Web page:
Great tumbling banks of bramble hung down from ragged hawthorns where the bramble tendrils had scrambled their way up through the branches of the trees and finally overstretched themselves. A profusion of white and pink bramble flowers  was attracting all sorts of butterfly and insect life, while below, cerise pink flowers of Great Willowherb and pale purple thistle heads stood proud of a sea of green bindweed leaves whilst flat white heads of Hogweed and Moon Carrot added their pungent sickly aroma to the still and sultry air.

The place was alive with Gatekeepers, constantly opening and closing their wings, flashing bright eyes at me, somehow conveying a sense of irrepressible joy and optimism. Meadow Browns, a Comma and a couple of Red Admirals joined in the feasting on the bramble flowers while small darter dragonflies formed up into squadrons to accompany me down the path and brown bush crickets, hopped from my feet, springing mightily into concealment before sidling furtively up a grass stem to reveal themselves once more.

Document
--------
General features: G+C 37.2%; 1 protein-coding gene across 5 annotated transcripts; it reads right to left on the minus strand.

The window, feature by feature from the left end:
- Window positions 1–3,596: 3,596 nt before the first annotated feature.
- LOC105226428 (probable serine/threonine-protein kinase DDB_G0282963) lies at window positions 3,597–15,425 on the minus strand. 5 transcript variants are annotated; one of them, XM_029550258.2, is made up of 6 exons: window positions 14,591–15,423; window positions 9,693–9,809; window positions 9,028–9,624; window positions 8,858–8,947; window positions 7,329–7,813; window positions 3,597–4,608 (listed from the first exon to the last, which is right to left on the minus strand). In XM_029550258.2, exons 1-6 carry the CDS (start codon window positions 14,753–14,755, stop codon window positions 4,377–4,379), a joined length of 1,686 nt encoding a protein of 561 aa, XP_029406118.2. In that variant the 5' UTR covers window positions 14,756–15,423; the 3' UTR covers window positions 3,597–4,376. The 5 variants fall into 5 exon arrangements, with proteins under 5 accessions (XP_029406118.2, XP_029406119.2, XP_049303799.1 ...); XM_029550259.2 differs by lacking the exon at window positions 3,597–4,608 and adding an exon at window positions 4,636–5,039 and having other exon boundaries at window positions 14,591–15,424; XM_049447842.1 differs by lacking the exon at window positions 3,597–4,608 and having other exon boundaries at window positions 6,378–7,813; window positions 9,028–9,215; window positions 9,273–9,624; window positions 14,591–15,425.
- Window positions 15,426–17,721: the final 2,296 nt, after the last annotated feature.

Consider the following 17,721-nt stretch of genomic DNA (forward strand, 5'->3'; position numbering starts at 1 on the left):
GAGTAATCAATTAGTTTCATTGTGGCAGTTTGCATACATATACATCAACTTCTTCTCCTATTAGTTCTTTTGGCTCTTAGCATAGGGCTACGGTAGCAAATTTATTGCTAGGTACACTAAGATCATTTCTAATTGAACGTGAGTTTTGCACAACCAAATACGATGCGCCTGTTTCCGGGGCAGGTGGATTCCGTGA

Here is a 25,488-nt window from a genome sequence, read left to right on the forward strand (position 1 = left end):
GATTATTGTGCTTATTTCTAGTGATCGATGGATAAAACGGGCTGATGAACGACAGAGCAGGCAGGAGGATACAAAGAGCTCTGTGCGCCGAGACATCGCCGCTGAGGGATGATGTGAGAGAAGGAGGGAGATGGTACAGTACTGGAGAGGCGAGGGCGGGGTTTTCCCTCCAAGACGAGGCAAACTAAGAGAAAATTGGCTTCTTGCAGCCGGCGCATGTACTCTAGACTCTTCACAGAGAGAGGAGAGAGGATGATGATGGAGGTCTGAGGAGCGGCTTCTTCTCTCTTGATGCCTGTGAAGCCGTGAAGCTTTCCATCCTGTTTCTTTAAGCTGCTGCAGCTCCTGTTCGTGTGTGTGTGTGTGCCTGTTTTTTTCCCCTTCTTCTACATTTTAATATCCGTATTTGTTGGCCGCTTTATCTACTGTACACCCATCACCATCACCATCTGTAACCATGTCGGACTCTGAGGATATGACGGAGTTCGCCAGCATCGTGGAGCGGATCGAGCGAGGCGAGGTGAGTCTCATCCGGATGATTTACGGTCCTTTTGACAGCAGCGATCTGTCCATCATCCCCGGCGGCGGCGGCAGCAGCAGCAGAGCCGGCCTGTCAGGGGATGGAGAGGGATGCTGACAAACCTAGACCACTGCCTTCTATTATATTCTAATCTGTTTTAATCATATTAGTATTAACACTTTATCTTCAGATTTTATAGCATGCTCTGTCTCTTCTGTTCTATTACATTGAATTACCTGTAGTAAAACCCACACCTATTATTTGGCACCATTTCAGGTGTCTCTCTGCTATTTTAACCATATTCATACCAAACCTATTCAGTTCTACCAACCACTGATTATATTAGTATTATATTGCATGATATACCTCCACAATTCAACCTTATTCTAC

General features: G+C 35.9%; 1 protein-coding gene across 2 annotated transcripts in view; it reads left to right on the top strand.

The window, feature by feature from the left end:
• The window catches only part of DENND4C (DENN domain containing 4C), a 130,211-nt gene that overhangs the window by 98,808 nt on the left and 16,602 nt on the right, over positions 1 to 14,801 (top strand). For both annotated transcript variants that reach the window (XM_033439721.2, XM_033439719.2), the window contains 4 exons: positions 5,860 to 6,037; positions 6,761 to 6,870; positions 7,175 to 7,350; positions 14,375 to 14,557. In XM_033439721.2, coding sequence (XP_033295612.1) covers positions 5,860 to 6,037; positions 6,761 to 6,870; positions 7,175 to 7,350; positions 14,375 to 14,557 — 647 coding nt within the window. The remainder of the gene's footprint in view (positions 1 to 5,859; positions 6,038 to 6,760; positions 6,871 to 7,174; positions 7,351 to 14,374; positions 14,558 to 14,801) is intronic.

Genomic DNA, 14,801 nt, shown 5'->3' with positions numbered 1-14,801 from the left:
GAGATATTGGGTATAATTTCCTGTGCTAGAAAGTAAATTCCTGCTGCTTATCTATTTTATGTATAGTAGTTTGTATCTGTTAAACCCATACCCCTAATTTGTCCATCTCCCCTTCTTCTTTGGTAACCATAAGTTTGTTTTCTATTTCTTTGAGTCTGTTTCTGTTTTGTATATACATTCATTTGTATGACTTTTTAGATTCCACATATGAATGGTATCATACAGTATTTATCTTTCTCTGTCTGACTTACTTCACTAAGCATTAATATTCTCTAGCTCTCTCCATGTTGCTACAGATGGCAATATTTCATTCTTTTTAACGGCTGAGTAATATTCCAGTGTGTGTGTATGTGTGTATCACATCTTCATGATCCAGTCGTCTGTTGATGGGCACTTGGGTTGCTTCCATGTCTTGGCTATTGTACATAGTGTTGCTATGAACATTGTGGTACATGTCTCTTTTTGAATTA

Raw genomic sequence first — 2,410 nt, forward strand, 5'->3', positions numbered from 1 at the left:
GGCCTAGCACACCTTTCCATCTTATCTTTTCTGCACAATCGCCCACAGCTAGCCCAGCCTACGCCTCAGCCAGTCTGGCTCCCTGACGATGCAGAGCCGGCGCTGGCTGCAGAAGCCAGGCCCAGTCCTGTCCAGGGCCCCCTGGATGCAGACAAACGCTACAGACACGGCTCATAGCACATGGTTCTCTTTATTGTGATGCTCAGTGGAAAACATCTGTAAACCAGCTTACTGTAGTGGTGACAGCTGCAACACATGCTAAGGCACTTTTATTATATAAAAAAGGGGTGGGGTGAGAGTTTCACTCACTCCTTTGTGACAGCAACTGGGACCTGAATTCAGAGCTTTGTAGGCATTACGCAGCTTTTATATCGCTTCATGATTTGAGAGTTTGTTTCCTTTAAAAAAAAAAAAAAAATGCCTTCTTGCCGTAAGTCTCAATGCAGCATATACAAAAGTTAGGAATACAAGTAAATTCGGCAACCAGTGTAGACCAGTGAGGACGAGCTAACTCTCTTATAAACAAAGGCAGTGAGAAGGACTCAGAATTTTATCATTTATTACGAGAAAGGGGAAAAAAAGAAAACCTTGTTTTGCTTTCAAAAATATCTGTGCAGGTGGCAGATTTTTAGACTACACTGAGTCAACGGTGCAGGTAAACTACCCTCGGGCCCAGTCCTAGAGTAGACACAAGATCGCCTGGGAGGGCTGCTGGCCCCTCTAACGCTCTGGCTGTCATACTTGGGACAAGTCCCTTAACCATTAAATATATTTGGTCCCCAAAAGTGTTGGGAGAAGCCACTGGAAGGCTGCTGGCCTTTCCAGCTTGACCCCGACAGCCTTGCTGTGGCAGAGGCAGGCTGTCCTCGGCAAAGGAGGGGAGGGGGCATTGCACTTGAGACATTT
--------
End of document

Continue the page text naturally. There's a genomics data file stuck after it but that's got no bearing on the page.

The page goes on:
I got talking to the other person here who was accompanied by a small terrier dog. He was from the north of England, somewhat eccentric but quite charming and over a long and rambling conversation I learned he had travelled down overnight from his home in the Peak District of Derbyshire, solely to try to see a Brown Hairstreak. He had arrived at 7am but had only seen some Brown Hairstreaks distantly, flying above their master tree, a large ash situated further down the ride, earlier this morning. He was obviously disappointed at what he had achieved so far and I relayed to him some advice based on my experiences with the Brown Hairstreaks over preceding years. This amounted to the simple fact it was a matter of persistence and luck if you wanted to see a Brown Hairstreak that was close and at something akin to eye level. For the most part they remain high in the trees but will come down sporadically to nectar on bramble flowers and thistle heads. You just have to hope you are around and in the right place when they do!